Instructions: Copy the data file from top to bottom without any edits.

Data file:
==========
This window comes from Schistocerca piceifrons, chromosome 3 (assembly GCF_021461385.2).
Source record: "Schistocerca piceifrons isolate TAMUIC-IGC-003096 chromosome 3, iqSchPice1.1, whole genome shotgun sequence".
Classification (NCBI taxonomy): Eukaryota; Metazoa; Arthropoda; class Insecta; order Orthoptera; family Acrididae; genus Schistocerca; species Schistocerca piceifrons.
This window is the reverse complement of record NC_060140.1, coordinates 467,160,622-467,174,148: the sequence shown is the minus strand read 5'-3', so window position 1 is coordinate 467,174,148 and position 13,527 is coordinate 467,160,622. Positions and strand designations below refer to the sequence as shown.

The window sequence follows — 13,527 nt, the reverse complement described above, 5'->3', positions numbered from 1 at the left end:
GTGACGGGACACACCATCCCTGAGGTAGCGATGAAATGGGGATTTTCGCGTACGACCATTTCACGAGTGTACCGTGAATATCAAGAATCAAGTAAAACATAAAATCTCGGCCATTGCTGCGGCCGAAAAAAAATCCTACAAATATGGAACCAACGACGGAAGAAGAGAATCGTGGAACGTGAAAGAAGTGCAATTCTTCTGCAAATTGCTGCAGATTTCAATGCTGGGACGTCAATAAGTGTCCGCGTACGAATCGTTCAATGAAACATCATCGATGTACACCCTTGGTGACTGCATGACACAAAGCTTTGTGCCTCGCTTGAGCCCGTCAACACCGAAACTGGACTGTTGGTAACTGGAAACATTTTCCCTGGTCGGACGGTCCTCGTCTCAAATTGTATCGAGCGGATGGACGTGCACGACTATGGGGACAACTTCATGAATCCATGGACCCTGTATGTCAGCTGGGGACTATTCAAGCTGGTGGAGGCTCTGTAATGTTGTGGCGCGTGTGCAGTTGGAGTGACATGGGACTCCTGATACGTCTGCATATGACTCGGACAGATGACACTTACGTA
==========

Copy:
This window comes from Schistocerca piceifrons, chromosome 3 (assembly GCF_021461385.2).
Source record: "Schistocerca piceifrons isolate TAMUIC-IGC-003096 chromosome 3, iqSchPice1.1, whole genome shotgun sequence".
Classification (NCBI taxonomy): Eukaryota; Metazoa; Arthropoda; class Insecta; order Orthoptera; family Acrididae; genus Schistocerca; species Schistocerca piceifrons.
This window is the reverse complement of record NC_060140.1, coordinates 467,160,622-467,174,148: the sequence shown is the minus strand read 5'-3', so window position 1 is coordinate 467,174,148 and position 13,527 is coordinate 467,160,622. Positions and strand designations below refer to the sequence as shown.

The window sequence follows — 13,527 nt, the reverse complement described above, 5'->3', positions numbered from 1 at the left end:
GTGACGGGACACACCATCCCTGAGGTAGCGATGAAATGGGGATTTTCGCGTACGACCATTTCACGAGTGTACCGTGAATATCAAGAATCAAGTAAAACATAAAATCTCGGCCATTGCTGCGGCCGAAAAAAAATCCTACAAATATGGAACCAACGACGGAAGAAGAGAATCGTGGAACGTGAAAGAAGTGCAATTCTTCTGCAAATTGCTGCAGATTTCAATGCTGGGACGTCAATAAGTGTCCGCGTACGAATCGTTCAATGAAACATCATCGATGTACACCCTTGGTGACTGCATGACACAAAGCTTTGTGCCTCGCTTGAGCCCGTCAACACCGAAACTGGACTGTTGGTAACTGGAAACATTTTCCCTGGTCGGACGGTCCTCGTCTCAAATTGTATCGAGCGGATGGACGTGCACGACTATGGGGACAACTTCATGAATCCATGGACCCTGTATGTCAGCTGGGGACTATTCAAGCTGGTGGAGGCTCTGTAATGTTGTGGCGCGTGTGCAGTTGGAGTGACATGGGACTCCTGATACGTCTGCATATGACTCGGACAGATGACACTTACGTA